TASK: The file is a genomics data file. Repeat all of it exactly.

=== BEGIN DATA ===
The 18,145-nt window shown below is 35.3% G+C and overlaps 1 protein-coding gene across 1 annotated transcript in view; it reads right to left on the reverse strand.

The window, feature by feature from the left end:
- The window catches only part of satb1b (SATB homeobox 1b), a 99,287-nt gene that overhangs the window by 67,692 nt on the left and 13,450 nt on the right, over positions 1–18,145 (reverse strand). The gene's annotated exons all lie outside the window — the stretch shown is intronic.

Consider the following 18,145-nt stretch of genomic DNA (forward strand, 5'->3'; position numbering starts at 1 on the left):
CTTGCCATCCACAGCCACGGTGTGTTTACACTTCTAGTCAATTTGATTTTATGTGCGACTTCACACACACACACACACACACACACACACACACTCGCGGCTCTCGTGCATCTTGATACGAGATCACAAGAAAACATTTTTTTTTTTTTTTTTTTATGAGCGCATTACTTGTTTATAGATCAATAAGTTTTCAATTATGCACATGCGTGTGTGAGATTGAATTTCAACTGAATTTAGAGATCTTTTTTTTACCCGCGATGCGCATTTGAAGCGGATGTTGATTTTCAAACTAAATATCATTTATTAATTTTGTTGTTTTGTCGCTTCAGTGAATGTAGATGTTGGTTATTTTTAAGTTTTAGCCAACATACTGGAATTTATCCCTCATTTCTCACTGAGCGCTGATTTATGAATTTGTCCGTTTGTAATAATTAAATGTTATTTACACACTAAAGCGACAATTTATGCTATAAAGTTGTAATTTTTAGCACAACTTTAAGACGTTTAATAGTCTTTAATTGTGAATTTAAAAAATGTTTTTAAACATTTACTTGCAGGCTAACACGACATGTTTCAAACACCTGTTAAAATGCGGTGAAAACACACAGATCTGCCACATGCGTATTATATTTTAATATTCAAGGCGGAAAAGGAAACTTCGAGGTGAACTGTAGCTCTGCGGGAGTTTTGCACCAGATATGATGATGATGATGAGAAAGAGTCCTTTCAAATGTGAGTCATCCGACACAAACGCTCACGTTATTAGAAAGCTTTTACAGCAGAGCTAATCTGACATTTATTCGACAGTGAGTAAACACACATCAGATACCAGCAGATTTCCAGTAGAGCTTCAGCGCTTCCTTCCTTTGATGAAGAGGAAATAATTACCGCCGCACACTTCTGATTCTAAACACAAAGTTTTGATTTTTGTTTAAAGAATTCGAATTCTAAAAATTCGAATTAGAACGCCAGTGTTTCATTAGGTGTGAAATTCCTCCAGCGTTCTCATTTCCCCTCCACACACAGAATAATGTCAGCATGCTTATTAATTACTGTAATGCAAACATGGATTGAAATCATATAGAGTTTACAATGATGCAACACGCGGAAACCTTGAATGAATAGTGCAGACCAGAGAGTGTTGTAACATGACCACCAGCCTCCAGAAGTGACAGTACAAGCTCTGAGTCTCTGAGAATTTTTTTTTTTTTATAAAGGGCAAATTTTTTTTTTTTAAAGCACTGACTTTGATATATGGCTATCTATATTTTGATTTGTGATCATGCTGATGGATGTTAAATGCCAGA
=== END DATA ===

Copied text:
The 18,145-nt window shown below is 35.3% G+C and overlaps 1 protein-coding gene across 1 annotated transcript in view; it reads right to left on the reverse strand.

The window, feature by feature from the left end:
- The window catches only part of satb1b (SATB homeobox 1b), a 99,287-nt gene that overhangs the window by 67,692 nt on the left and 13,450 nt on the right, over positions 1–18,145 (reverse strand). The gene's annotated exons all lie outside the window — the stretch shown is intronic.

Consider the following 18,145-nt stretch of genomic DNA (forward strand, 5'->3'; position numbering starts at 1 on the left):
CTTGCCATCCACAGCCACGGTGTGTTTACACTTCTAGTCAATTTGATTTTATGTGCGACTTCACACACACACACACACACACACACACACACACTCGCGGCTCTCGTGCATCTTGATACGAGATCACAAGAAAACATTTTTTTTTTTTTTTTTTTATGAGCGCATTACTTGTTTATAGATCAATAAGTTTTCAATTATGCACATGCGTGTGTGAGATTGAATTTCAACTGAATTTAGAGATCTTTTTTTTACCCGCGATGCGCATTTGAAGCGGATGTTGATTTTCAAACTAAATATCATTTATTAATTTTGTTGTTTTGTCGCTTCAGTGAATGTAGATGTTGGTTATTTTTAAGTTTTAGCCAACATACTGGAATTTATCCCTCATTTCTCACTGAGCGCTGATTTATGAATTTGTCCGTTTGTAATAATTAAATGTTATTTACACACTAAAGCGACAATTTATGCTATAAAGTTGTAATTTTTAGCACAACTTTAAGACGTTTAATAGTCTTTAATTGTGAATTTAAAAAATGTTTTTAAACATTTACTTGCAGGCTAACACGACATGTTTCAAACACCTGTTAAAATGCGGTGAAAACACACAGATCTGCCACATGCGTATTATATTTTAATATTCAAGGCGGAAAAGGAAACTTCGAGGTGAACTGTAGCTCTGCGGGAGTTTTGCACCAGATATGATGATGATGATGAGAAAGAGTCCTTTCAAATGTGAGTCATCCGACACAAACGCTCACGTTATTAGAAAGCTTTTACAGCAGAGCTAATCTGACATTTATTCGACAGTGAGTAAACACACATCAGATACCAGCAGATTTCCAGTAGAGCTTCAGCGCTTCCTTCCTTTGATGAAGAGGAAATAATTACCGCCGCACACTTCTGATTCTAAACACAAAGTTTTGATTTTTGTTTAAAGAATTCGAATTCTAAAAATTCGAATTAGAACGCCAGTGTTTCATTAGGTGTGAAATTCCTCCAGCGTTCTCATTTCCCCTCCACACACAGAATAATGTCAGCATGCTTATTAATTACTGTAATGCAAACATGGATTGAAATCATATAGAGTTTACAATGATGCAACACGCGGAAACCTTGAATGAATAGTGCAGACCAGAGAGTGTTGTAACATGACCACCAGCCTCCAGAAGTGACAGTACAAGCTCTGAGTCTCTGAGAATTTTTTTTTTTTTATAAAGGGCAAATTTTTTTTTTTTAAAGCACTGACTTTGATATATGGCTATCTATATTTTGATTTGTGATCATGCTGATGGATGTTAAATGCCAGA